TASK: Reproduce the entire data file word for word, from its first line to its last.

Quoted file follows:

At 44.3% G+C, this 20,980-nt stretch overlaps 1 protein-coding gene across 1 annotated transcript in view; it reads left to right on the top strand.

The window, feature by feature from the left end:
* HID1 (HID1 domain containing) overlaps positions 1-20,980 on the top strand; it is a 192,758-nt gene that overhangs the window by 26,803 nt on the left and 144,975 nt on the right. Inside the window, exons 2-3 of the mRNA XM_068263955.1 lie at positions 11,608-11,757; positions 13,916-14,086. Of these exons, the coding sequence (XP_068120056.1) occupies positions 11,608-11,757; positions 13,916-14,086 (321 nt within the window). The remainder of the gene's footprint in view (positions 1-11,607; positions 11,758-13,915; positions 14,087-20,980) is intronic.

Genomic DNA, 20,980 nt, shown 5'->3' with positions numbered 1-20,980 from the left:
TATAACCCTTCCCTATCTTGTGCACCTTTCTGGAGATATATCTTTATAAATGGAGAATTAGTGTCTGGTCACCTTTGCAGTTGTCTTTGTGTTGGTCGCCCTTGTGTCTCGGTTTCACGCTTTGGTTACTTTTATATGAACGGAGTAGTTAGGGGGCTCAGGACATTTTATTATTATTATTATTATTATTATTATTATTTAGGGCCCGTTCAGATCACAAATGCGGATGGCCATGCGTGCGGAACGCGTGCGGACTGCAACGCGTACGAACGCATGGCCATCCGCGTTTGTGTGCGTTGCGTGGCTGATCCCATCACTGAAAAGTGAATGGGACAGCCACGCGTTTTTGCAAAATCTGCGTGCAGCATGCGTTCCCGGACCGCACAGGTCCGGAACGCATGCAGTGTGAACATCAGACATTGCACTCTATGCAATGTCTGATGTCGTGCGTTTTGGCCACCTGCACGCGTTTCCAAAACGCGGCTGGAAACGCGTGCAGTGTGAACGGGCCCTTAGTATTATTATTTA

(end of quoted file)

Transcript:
At 44.3% G+C, this 20,980-nt stretch overlaps 1 protein-coding gene across 1 annotated transcript in view; it reads left to right on the top strand.

The window, feature by feature from the left end:
* HID1 (HID1 domain containing) overlaps positions 1-20,980 on the top strand; it is a 192,758-nt gene that overhangs the window by 26,803 nt on the left and 144,975 nt on the right. Inside the window, exons 2-3 of the mRNA XM_068263955.1 lie at positions 11,608-11,757; positions 13,916-14,086. Of these exons, the coding sequence (XP_068120056.1) occupies positions 11,608-11,757; positions 13,916-14,086 (321 nt within the window). The remainder of the gene's footprint in view (positions 1-11,607; positions 11,758-13,915; positions 14,087-20,980) is intronic.

Genomic DNA, 20,980 nt, shown 5'->3' with positions numbered 1-20,980 from the left:
TATAACCCTTCCCTATCTTGTGCACCTTTCTGGAGATATATCTTTATAAATGGAGAATTAGTGTCTGGTCACCTTTGCAGTTGTCTTTGTGTTGGTCGCCCTTGTGTCTCGGTTTCACGCTTTGGTTACTTTTATATGAACGGAGTAGTTAGGGGGCTCAGGACATTTTATTATTATTATTATTATTATTATTATTATTTAGGGCCCGTTCAGATCACAAATGCGGATGGCCATGCGTGCGGAACGCGTGCGGACTGCAACGCGTACGAACGCATGGCCATCCGCGTTTGTGTGCGTTGCGTGGCTGATCCCATCACTGAAAAGTGAATGGGACAGCCACGCGTTTTTGCAAAATCTGCGTGCAGCATGCGTTCCCGGACCGCACAGGTCCGGAACGCATGCAGTGTGAACATCAGACATTGCACTCTATGCAATGTCTGATGTCGTGCGTTTTGGCCACCTGCACGCGTTTCCAAAACGCGGCTGGAAACGCGTGCAGTGTGAACGGGCCCTTAGTATTATTATTTA